I’ve been feeling like I needed to come out for a while. But I was embarrassed…maybe even a little ashamed.
I think I’m ready now.
So here it goes:
I work part time.
That shouldn’t be a big deal, right? And yet I almost never admit it to people. When people ask me what they do, I tell them the truth – that I’m a digital content designer. Most people nod politely, because they have no idea what that means, or say something vague like, “Oh, so you do websites?”
“Errr…yes. I do websites,” I say. But I never mention that I do it part time.
Despite being a vocal advocate for flexible working, I’m hesitant to tell people that I only work four days a week. A small part of me feels like it makes me look like I’m not terribly serious about this whole ‘working’ thing. I imagine other working mums tutting to themselves and saying, “Oh, you only work FOUR days a week? God, it must be great having all that free time, right? My kids are in full-time nursery because I’m far too important to go part time. You’re lucky to have such a low-pressure job where they don’t need you around that much.”
It’s a stupid thing to imagine, because most other mothers aren’t a-holes like that. Besides, I work with several other mums who work part time, and no one has ever questioned their skills or value to our team. I certainly don’t. So why the shadiness about my part-time status?
Maybe it comes back to this idea that women can – and should – have it all. The idyllic family life. The high-powered career. The perfect figure. The tidy house. I push back against those sort of pressures, at least publicly. But privately, I chastise myself for not being a good enough mother, for not being more ambitious in my career, for eating half a pint of Ben & Jerry’s in one sitting (I’m not sure it’s physically possible to eat less), for not being able to remember the last time I changed the sheets.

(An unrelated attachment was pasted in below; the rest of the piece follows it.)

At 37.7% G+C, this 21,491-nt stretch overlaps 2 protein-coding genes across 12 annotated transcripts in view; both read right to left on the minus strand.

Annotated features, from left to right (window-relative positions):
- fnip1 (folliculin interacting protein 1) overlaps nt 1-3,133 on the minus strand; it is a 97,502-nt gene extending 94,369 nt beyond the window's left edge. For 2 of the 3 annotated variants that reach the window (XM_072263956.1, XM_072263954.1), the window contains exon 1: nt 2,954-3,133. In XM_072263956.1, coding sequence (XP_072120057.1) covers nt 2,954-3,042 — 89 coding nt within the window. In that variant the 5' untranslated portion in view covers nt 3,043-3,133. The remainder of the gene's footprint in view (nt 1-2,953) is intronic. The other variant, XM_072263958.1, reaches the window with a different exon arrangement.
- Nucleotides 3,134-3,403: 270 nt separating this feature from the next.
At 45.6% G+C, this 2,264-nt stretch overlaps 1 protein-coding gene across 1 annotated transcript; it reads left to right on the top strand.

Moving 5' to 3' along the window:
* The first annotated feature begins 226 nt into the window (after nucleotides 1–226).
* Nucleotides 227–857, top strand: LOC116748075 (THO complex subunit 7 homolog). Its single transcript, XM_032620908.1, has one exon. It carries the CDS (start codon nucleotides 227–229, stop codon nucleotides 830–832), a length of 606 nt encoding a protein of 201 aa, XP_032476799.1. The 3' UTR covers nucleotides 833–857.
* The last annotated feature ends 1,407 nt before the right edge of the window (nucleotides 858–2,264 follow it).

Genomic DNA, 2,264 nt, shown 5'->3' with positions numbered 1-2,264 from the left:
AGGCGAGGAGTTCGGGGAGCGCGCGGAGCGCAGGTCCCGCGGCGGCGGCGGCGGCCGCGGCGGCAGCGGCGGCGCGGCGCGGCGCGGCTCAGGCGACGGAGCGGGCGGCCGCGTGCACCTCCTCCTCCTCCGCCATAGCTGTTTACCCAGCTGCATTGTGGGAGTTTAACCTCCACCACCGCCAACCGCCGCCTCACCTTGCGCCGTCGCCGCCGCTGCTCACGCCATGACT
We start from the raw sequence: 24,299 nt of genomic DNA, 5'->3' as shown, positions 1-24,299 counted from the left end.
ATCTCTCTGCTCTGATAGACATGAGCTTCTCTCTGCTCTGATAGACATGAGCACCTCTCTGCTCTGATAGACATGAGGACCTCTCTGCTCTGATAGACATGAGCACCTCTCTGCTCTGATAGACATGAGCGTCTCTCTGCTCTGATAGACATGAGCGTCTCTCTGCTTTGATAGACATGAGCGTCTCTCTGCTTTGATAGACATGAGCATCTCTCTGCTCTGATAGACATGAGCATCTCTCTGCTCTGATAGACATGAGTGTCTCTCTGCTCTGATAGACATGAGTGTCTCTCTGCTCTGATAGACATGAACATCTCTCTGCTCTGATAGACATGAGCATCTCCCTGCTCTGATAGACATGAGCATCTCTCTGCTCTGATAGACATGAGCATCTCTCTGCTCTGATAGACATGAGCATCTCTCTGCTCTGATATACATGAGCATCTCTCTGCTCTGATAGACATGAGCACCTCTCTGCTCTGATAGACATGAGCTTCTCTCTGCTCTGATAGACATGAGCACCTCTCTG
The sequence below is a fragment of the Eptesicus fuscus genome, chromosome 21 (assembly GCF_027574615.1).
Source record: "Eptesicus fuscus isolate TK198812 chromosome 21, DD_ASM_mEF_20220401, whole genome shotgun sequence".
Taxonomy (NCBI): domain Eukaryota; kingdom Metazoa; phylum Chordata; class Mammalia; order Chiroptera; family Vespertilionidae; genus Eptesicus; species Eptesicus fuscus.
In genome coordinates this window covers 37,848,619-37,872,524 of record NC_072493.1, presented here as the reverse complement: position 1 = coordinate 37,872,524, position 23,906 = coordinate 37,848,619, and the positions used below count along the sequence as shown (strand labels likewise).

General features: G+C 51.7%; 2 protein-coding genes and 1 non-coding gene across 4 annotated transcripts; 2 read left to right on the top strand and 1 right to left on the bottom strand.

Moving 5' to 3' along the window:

People often describe part-time working as giving you the best of both worlds – maintaining a career while also getting more family time – but it doesn’t always feel like that. I often wonder if I’ll ever be able to get a more senior job as a part-timer. I still only see my kid for a few hours each night most weekdays. I make less money now than when I started with my employer 10 years ago.
I don’t have it all. I have a bit of some of it. And sometimes that doesn’t feel like enough, but I know trying to have it all would feel like too much.
If I worked until 7pm every night and then came home and tried to bake organic toddler-friendly muffins or whatever, I would end up stress-eating all of the muffins on my own while hate-stalking fitness enthusiasts on Instagram. So instead, I work until 4pm four days a week, then come home and dance around to the Grease soundtrack with my toddler.
My choices may mean that I can’t give everything I have to either my career or my kid, but I think I’ve found the right balance for me, at least for right now.
So from now on, I’m going to own the part-time label. I like hanging out with my kid, but I also like getting away from her sometimes so my brain can think about adult things. I also like being able to say, “As much as I’d love to stay for this meeting about the meeting that we had last week to recap our conference call about that email you sent, I need to go pick up my daughter.” And there’s no shame in that.